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Tutor: Elise Smith

Activism, Sexuality, and Venereal Diseases

The threat of disease has long overshadowed intimate encounters and infiltrated the ethics of sexual liberation. In this session, we will consider the role that venereal disease has played in the health of individuals, communities, and nations through two case studies: the implentation of the Contagious Diseases Acts in Britain and India, and the early association between AIDS and homosexuality. Both cases attracted a significant response by activists, although they reveal differing attitudes about what role the state and medical establishment should play in mitigating such diseases.

Seminar Questions

To what degree has venereal disease been associated with sexual deviance?

Have public health concerns offered states an effective means of controlling sexual activity?

What role has morality played in responses to venereal diseases?

Has curbing instances of venereal disease been historically seen as a private or public responsibility?

How have activists influenced public responses to venereal diseases?

Required reading

Peter Lewis Allen, The Wages of Sin: Sex and Disease, Past and Present (University of Chicago Press, 2000), ‘Chapter 6: AIDS in the U.S.A.’, pp. 119-156.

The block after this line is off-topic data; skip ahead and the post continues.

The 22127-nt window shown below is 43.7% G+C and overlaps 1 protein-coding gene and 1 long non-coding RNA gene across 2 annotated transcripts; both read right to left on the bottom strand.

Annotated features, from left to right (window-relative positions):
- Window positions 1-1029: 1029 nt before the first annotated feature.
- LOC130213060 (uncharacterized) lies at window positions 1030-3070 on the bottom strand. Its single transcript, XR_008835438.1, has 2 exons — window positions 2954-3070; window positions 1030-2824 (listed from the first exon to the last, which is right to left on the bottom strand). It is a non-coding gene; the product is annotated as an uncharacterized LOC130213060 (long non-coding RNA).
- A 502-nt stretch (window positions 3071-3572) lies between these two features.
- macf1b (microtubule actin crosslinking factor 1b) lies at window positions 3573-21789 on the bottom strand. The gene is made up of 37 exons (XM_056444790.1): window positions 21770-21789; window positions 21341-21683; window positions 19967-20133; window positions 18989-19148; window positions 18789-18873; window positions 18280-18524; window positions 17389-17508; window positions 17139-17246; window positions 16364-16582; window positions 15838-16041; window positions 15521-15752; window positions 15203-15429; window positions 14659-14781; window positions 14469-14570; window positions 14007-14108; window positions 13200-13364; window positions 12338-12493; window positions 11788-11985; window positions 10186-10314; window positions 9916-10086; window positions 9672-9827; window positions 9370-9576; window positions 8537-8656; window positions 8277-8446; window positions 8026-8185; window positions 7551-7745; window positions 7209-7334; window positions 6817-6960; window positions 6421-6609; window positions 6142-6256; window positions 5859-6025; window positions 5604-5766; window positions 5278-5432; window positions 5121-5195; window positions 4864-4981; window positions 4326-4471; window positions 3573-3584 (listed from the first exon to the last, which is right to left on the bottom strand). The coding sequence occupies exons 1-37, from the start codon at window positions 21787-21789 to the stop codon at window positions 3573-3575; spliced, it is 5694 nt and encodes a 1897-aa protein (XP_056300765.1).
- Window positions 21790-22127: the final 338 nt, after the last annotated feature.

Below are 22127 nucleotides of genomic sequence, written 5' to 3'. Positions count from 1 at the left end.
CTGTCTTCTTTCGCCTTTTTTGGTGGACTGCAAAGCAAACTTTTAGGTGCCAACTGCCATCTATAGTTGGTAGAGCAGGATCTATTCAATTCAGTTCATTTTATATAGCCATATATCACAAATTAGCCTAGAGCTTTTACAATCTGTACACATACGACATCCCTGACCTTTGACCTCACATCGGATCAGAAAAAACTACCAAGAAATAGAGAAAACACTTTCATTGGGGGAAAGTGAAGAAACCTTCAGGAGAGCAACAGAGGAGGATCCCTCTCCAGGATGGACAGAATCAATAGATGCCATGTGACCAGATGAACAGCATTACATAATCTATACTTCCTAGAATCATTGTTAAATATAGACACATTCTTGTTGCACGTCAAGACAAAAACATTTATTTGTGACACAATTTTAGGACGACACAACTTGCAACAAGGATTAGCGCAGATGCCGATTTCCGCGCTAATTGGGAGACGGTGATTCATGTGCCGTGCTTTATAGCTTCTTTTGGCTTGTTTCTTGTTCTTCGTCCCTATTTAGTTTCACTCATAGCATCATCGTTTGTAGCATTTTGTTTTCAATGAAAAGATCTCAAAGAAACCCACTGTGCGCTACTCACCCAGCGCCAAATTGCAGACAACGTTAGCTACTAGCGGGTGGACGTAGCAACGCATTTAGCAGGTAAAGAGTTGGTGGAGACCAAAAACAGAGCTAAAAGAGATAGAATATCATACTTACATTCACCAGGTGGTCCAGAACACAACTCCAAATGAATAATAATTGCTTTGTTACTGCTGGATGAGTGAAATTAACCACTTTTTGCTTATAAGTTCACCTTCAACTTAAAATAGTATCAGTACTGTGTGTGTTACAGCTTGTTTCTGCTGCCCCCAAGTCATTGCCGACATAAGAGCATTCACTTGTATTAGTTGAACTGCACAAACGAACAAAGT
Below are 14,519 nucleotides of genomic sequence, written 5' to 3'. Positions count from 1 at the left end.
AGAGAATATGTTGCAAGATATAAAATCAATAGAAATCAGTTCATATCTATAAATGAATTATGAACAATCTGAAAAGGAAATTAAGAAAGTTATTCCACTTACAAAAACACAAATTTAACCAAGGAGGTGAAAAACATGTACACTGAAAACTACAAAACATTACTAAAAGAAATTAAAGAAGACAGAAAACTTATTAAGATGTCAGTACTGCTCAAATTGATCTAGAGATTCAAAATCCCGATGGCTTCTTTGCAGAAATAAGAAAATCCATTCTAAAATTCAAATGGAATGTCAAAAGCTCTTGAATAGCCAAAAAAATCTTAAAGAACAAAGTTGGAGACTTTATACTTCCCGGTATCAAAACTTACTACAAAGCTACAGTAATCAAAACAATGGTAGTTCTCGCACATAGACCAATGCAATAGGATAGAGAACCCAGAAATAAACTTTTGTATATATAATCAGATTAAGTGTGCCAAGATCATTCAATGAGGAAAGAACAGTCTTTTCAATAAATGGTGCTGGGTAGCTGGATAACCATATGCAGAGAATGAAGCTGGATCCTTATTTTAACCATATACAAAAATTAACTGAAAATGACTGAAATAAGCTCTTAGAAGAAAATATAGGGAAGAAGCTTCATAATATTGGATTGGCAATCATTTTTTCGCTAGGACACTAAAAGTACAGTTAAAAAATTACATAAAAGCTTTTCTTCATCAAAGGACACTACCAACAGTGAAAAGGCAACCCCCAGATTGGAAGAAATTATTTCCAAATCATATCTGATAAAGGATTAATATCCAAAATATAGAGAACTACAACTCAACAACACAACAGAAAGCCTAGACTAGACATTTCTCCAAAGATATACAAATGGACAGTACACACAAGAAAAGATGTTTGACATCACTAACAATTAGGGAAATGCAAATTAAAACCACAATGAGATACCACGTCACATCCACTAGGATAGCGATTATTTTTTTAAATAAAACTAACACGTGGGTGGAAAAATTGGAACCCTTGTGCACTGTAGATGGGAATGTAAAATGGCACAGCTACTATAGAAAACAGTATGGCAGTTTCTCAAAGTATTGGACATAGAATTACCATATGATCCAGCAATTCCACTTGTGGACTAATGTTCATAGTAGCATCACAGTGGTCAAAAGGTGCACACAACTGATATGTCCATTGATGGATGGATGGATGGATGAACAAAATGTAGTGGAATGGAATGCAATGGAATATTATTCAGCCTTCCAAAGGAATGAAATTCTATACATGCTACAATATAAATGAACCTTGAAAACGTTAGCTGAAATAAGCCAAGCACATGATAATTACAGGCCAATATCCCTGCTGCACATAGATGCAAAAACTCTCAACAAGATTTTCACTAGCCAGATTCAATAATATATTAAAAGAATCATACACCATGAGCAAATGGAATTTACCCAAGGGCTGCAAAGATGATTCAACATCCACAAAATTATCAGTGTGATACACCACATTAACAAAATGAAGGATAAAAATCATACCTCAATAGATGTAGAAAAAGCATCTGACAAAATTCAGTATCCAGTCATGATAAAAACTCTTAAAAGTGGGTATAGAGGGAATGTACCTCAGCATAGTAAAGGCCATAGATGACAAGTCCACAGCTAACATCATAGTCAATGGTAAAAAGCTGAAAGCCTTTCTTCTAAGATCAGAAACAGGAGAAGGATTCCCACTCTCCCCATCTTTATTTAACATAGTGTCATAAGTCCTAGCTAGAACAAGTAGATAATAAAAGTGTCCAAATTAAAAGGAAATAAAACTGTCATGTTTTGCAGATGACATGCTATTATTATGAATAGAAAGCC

Steven Epstein, Impure Science: AIDS, Activism, and the Politics of Knowledge (University of California Press, 1996), ‘Chapter 1: The Nature of a New Threat’, pp. 45-78. [e-book]

Philippa Levine, ‘Venereal Disease, Prostitution, and the Politics of Empire: The Case of British India,’ Journal of the History of Sexuality 4 (1994), 579-602. [e-journal]

Judith R. Walkowitz, Prostitution and Victorian Society: Women, Class, and the State (Cambridge University Press, 1983), ‘Part II: The Contagious Disease Acts, Regulationists, and Repealers,’ pp. 67-148. [e-book]

Further reading

AM Brandt, No Magic Bullet: A Social History of Venereal Disease in the United States Since 1880 (Oxford University Press, 1985)

Steven Epstein, Impure Science: AIDS, Activism, and the Politics of Knowledge (University of California Press, 1996).

David Evans, ‘Tackling the “Hideous Scourge”: The Creation of the Venereal Disease Treatment Centres in Early Twentieth Century Britain,’ Social History of Medicine 5 (1992), 413-433.

Deborah B. Gould, Moving Politics: Emotion and ACT UP’s Fight against AIDS (University of Chicago Press, 2009).

Anne R. Hanley, Medicine, Knowledge and Venereal Diseases in England, 1886-1916 (Palgrave, 2017)

Philippa Levine, Prostitution, Race & Politics: Policing Venereal Disease in the British Empire (Routledge, 2003)

Evan Lieberman, Boundaries of Contagion: How Ethic Politics Have Shaped Governmental Responses to AIDS (Princeton University Press, 2009).

Richard A. McKay, Patient Zero and the Making of the AIDS Epidemic (University of Chicago Press, 2017).

Roger Davidson and Lesley Hall (eds.), Sex, Sin and Suffering: Venereal Disease and European Society since 1870 (Routledge, 2001).

Michael Worboys, ‘Unsexing Gonorrhoea: Bacteriologists, Gynaecologists, and Suffragists in Britain, 1860-1920,’ Social History of Medicine 17 (2004), 41-59.